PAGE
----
Unlike a lot of USC students, Sarah Choi ’13 didn’t set out to be an entrepreneur or a filmmaker. Fate, however, had other plans for her.
On Feb. 24, the USC School of Cinematic Arts screened The Drop Box, a documentary the USC Marshall School of Business alumna helped create, along with a team of other USC students. Choi, a Business of Cinematic Arts graduate, was the film’s producer.
The Business of Cinematic Arts degree program combines the curriculum of USC Marshall with nine classes from the USC School of Cinematic Arts.
“The idea is to educate the next generation of leaders in the entertainment business,” said Kim West, associate dean of undergraduate programs at USC Marshall. The program, available only to USC Marshall students, is celebrating its 15th year.
“The BCA degree put USC at the top of my college list,” Choi said. “I really wanted to work on the business end of the entertainment field — I just wasn’t sure as to what.”
Making it happen
A producing role, Choi learned, called for an innate skill set.
“A producer helps make it happen,” Choi said. “They manage the millions of everyday details, the budgets, the travel coordination, the schedules and keep the project moving forward. And I am very organized.”
As a BCA student, Choi had come to understand that stories had power and that powerful stories could lead to social change. That’s when she heard about a friend’s Kickstarter campaign to fund a short documentary about a man taking in unwanted babies in South Korea.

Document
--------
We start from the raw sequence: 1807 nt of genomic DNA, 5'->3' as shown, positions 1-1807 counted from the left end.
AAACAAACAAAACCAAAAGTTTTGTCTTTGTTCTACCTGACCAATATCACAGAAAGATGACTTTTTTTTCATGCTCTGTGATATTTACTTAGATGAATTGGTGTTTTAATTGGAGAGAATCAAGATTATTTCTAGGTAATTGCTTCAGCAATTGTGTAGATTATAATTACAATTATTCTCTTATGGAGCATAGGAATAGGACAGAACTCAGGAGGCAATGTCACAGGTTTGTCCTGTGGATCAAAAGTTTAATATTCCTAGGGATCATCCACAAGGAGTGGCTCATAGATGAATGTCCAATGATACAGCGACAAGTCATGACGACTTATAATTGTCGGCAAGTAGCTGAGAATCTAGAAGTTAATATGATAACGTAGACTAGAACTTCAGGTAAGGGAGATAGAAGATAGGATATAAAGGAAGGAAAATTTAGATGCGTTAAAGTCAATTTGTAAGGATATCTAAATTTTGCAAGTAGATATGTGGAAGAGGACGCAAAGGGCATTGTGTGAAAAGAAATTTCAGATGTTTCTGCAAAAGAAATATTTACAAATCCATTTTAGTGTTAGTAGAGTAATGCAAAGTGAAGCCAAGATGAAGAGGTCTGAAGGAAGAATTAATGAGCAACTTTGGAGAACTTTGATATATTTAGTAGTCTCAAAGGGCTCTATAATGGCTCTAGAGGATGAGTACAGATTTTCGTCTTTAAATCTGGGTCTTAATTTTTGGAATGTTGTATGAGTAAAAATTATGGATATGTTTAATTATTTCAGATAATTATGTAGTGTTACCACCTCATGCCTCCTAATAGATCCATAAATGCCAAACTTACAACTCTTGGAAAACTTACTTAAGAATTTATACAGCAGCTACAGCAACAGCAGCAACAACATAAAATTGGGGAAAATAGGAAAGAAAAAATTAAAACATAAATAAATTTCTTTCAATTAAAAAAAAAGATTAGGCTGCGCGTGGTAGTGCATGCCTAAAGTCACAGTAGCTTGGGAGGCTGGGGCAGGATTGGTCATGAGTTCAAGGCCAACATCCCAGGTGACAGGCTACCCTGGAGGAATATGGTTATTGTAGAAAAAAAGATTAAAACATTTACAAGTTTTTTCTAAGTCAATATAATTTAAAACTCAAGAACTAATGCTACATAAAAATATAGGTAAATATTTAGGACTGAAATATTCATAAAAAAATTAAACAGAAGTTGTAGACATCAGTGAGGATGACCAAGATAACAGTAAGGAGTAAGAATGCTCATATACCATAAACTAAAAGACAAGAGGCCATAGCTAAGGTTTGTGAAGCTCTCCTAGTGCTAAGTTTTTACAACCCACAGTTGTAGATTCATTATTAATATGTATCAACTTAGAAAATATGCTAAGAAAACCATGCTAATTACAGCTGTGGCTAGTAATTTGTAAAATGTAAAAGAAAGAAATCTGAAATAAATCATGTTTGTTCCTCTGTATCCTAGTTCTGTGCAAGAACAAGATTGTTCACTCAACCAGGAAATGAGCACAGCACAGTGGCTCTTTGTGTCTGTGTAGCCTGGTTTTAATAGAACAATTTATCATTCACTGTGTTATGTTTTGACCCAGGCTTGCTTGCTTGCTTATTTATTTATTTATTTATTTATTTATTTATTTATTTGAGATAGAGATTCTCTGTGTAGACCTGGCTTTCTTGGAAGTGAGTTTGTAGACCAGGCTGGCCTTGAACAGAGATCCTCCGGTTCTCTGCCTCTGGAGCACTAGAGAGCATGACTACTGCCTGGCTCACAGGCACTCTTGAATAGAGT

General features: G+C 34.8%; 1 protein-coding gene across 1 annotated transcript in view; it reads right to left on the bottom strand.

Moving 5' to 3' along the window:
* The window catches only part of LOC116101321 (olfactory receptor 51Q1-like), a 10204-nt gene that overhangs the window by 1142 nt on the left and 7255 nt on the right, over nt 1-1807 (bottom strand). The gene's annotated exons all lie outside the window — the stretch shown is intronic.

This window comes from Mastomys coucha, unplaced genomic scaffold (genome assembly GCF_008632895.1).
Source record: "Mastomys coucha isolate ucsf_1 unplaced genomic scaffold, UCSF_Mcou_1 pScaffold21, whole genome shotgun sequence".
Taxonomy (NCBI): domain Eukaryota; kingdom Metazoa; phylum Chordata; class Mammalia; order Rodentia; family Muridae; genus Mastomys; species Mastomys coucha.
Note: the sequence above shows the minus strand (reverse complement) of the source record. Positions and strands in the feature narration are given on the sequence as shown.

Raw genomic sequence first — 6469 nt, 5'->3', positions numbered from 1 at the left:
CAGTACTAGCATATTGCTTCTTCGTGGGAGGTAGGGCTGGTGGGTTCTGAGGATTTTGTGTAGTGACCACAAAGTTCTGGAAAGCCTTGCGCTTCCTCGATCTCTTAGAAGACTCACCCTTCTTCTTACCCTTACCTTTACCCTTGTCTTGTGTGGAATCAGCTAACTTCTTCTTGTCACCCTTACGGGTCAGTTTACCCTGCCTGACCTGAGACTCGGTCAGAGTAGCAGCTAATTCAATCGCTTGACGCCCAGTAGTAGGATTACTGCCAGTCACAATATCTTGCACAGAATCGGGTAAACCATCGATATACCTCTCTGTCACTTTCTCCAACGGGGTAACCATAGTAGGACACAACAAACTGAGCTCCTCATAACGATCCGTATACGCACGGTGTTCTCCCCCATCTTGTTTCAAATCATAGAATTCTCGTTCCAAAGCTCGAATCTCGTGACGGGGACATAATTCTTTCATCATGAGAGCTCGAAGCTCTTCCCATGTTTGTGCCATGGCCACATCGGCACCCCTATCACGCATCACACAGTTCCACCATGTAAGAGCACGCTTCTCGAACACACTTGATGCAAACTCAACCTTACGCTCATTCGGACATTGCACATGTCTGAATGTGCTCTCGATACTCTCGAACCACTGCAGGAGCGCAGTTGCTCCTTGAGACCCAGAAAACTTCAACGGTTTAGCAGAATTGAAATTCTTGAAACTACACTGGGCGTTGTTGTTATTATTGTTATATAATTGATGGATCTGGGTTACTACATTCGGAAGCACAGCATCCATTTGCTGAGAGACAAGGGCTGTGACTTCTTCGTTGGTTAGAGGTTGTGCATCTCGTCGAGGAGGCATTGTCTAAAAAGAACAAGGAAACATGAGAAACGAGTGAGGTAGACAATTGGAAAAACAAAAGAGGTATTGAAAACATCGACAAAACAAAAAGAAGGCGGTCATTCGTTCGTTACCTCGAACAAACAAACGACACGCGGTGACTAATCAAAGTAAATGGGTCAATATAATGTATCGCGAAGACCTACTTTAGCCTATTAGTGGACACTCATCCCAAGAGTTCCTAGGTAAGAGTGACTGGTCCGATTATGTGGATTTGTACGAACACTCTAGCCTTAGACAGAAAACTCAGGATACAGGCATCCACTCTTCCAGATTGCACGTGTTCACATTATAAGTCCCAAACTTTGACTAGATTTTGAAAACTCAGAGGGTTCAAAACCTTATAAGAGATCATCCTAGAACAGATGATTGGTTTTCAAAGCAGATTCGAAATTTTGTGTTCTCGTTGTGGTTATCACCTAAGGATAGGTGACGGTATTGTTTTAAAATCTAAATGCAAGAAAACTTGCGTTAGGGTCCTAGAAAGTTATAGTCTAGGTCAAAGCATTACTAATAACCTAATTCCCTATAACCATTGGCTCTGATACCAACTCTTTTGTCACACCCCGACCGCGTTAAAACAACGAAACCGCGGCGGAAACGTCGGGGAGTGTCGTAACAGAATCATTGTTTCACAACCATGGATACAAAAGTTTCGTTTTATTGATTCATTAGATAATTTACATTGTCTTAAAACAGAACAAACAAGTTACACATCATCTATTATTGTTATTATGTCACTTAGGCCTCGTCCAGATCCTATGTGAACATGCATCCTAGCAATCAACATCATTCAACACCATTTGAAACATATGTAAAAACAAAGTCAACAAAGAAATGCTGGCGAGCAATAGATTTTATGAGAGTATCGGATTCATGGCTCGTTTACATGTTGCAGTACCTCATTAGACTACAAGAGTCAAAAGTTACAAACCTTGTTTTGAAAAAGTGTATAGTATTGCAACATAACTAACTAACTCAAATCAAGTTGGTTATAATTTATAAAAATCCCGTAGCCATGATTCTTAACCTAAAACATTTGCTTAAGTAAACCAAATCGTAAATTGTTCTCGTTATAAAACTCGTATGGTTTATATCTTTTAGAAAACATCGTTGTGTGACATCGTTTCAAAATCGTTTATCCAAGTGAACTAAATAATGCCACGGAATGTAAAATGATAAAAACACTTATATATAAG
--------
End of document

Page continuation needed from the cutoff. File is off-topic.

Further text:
The Drop Box chronicles the story of Lee-Jong-rak, a pastor in South Korea who built a special “drop box” for unwanted babies, most of them disabled in some way, who would otherwise be left out to die by their desperate young mothers. He also built an ad hoc orphanage for their care.
It felt like my own brothers and sisters were being left out on the streets, and I knew I had to act.
“I was instantly impacted by this story,” she said. “It felt like my own brothers and sisters were being left out on the streets, and I knew I had to act. There were solutions and people who could help to make this film a reality, and I felt called to be a part of that.”
She knew the students trying to make the film from Campus Crusades, a Christian student group on campus. They included director Brian Ivie ’13, co-producer Will Tober ’13 and music supervisor Bryce Komae ’13.
“The first question I had for them was, ‘none of you guys even speak Korean. How is that going to work?’”
The trip that changed everyone’s plans
A crew flew to South Korea during the winter breaks of their junior year. But meeting Pastor Lee for the first time changed everyone’s trajectory, she said.
We immediately realized that this was a much bigger story that had to be told.
“None of us knew what we were getting into,” Choi said. “But we immediately realized that this was a much bigger story that had to be told.”
Three years and five trips later, the film is now an 80-minute feature-length documentary. Aside from the USC screening, it will be opening in more than 700 theaters across the United States and Canada from March 3-5.
The team was in Korea interviewing Lee when a baby was put in the drop box. “To actually see it happen before your eyes, it was a surreal moment,” she said. “It was a constant reminder for why we were making this movie.”
In 2013, with filming complete, the team established a nonprofit entity, Kindred Image, to help support the work of Lee and his orphanage.
Choi, now 23, serves as the project director overseeing Kindred’s programs and campaigns to continue to expand Lee’s work in South Korea. More than 600 babies have been rescued since Lee began his program, she said.